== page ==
I am looking to make a motion sensor that activates a LED light when hit with force. I am making a hurdle for my major work and I need the breadboard to sit vertically and it will sit on the back of the hurdle bar. So when the hurdle bar is hit the motion sensor will activate and a LED will further turn on. I don’t know if you would be able to help in assisting a code that works and a diagram to show where the pieces should go on the board, I’m using a piico dev motion sensor, and have an Arduino UNO board
That seems more complex than the task should require. With a motion sensor like the PiicoDev the code will need to determine orientation on reset, then check for any deviation from this orientation. The connection requires use of communication libraries. It’s excellent for detecting orientation and acceleration of a drone, but overkill for someone hitting a hurdle.
A hardware solution using a shock detector will be much simpler, requiring the code to only detect whether the sensor is open or closed. There is a full example here.
KY-002 Shock Sensor Module - Arduino Project Hub
Note that shock sensors come in a variety of sensitivities, so you could look at several to see which responds best to the shocks you are checking for.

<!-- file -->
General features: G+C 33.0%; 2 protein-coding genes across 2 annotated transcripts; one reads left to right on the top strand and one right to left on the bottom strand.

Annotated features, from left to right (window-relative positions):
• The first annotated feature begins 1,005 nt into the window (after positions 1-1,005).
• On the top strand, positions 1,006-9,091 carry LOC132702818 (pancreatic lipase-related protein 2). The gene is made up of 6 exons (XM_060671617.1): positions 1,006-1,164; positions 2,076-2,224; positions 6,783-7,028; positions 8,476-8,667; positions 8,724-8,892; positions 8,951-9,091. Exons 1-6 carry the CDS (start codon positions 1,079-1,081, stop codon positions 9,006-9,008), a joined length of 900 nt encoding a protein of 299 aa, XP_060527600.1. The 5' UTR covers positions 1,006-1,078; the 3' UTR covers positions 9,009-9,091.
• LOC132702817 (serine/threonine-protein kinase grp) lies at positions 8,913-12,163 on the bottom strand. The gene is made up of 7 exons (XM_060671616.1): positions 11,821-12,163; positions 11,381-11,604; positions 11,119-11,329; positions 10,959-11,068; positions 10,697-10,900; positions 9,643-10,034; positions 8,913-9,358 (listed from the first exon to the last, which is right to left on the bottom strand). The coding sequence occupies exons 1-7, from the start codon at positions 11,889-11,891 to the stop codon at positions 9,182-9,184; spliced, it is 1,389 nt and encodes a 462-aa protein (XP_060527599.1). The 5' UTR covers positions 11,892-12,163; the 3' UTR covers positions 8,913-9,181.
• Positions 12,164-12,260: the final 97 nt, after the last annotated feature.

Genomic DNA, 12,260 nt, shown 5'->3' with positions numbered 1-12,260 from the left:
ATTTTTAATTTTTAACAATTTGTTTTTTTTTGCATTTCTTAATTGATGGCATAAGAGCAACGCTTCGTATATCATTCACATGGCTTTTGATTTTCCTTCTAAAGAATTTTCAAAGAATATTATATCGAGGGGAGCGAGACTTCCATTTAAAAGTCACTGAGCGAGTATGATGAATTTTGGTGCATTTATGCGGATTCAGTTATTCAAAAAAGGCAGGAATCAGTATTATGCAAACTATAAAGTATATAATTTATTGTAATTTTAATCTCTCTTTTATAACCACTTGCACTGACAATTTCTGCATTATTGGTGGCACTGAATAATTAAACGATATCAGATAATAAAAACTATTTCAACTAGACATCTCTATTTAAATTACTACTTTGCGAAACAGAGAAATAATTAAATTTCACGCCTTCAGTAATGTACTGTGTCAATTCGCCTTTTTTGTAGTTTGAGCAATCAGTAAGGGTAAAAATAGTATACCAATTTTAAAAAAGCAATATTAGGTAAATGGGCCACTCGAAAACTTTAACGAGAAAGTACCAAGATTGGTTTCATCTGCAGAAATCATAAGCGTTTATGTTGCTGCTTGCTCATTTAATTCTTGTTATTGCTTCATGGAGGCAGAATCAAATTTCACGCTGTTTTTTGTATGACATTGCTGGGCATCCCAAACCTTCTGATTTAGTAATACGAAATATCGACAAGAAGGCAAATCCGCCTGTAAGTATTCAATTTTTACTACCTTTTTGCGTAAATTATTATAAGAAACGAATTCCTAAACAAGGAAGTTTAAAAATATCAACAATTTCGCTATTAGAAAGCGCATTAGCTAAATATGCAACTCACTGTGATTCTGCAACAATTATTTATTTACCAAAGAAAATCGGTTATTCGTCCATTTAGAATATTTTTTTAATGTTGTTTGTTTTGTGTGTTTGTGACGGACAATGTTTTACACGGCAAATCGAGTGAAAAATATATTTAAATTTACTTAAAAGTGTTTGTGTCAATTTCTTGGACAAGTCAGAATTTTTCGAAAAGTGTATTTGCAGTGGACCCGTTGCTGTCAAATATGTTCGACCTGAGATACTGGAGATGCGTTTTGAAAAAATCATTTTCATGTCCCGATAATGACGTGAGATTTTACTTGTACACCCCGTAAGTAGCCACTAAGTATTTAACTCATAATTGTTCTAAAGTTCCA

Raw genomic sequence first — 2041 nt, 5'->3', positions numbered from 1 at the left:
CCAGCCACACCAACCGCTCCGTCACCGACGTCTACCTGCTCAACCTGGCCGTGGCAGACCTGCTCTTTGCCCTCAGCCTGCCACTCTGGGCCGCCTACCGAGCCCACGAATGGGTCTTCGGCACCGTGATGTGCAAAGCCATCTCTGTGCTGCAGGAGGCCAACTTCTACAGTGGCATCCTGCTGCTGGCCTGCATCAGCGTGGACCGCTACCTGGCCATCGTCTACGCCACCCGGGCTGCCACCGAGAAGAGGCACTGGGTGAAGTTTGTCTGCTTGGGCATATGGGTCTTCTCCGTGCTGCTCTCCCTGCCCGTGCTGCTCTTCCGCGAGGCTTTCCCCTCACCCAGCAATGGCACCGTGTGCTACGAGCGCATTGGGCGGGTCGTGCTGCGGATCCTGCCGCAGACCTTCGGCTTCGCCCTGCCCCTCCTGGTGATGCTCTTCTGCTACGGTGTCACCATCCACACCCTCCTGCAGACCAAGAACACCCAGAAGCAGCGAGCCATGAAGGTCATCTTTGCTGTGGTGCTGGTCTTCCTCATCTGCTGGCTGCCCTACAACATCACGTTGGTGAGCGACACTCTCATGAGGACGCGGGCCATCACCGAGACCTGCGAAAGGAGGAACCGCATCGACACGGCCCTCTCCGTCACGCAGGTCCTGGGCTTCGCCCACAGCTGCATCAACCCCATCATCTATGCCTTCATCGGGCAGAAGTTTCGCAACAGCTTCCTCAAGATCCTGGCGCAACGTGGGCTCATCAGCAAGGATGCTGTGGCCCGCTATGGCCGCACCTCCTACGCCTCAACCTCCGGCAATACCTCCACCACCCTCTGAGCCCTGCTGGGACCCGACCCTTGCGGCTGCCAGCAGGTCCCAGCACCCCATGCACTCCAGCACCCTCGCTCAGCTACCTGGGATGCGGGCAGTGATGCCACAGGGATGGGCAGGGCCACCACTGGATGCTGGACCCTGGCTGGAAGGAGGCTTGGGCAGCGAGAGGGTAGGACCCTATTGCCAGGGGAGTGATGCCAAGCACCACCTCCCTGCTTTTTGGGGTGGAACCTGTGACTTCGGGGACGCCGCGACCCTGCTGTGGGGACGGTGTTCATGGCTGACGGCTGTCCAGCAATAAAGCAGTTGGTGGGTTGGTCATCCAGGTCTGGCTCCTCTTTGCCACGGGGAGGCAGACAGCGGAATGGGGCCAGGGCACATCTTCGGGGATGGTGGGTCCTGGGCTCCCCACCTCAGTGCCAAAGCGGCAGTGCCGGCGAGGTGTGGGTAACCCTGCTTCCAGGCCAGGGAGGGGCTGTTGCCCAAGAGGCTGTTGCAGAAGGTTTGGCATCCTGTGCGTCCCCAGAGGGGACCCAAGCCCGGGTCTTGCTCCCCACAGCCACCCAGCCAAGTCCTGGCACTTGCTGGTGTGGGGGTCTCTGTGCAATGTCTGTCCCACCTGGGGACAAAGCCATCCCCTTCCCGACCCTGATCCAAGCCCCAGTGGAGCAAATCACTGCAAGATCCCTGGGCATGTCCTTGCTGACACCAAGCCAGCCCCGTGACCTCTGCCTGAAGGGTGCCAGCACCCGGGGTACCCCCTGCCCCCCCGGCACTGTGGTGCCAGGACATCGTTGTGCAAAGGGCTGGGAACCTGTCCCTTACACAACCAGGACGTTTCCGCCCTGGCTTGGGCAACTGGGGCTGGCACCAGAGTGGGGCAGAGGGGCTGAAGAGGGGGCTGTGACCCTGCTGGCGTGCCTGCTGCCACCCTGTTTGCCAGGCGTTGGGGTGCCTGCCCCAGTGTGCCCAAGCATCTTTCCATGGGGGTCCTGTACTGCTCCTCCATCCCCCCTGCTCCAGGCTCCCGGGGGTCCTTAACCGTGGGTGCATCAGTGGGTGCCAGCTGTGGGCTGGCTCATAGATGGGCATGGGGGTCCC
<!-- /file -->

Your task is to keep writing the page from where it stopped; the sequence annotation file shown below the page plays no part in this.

Thank you very much, that is what I’m after
Welcome to the forum!!
Sounds like an awesome project!
At the moment Core doesn’t have any libraries available for the Arduino - they’re definitely in the works though! Check out the Factory for updates!
It might be worth going for a Raspberry Pi Pico along with the PiicoDev expansion board as well as an appropriately sized cable.
Hooking the two up will consist of plugging in the two PiicoDev connections and hooking up an LED in series with a resistor.
As for the code, that’s the fun part! and to avoid any plagiarism down the line it might be best for some references or examples to get posted rather than working code.
Core has some excellent tutorials on using them with the Pico’s: https://core-electronics.com.au/tutorials/piicodev-motion-sensor-mpu-6050-raspberry-pi-pico-guide.html
Let us know if there are any other areas to clarify!
Excellent point Jeff! It looks like Core stock’s some under the name of “Vibration Switch Sensors”
You can manually calculate the absolute G-force by reading from an accelerometer as follows. This way the measurement is independent of the sensor’s orientation.
Here we take the acceleration in the X, Y and Z components and find the magnitude of the combined vector.
gforce = sqrt( accX*accX + accY*accY + accZ*accZ);
You can then check that the instantaneous value is higher/lower than some set threshold.
The PiicoDev Motion Sensor uses an MPU-6050 IMU, for which there are numerous Arduino libraries available through the Arduino Library Manager. We’re working on MicroPython compatibility with PiicoDev at the moment - but the sensor will still work with these libraries. At most you might have to specify the address that the PiicoDev module defaults to.
Depending on the library you choose, it may even have shock-detection functionality built-in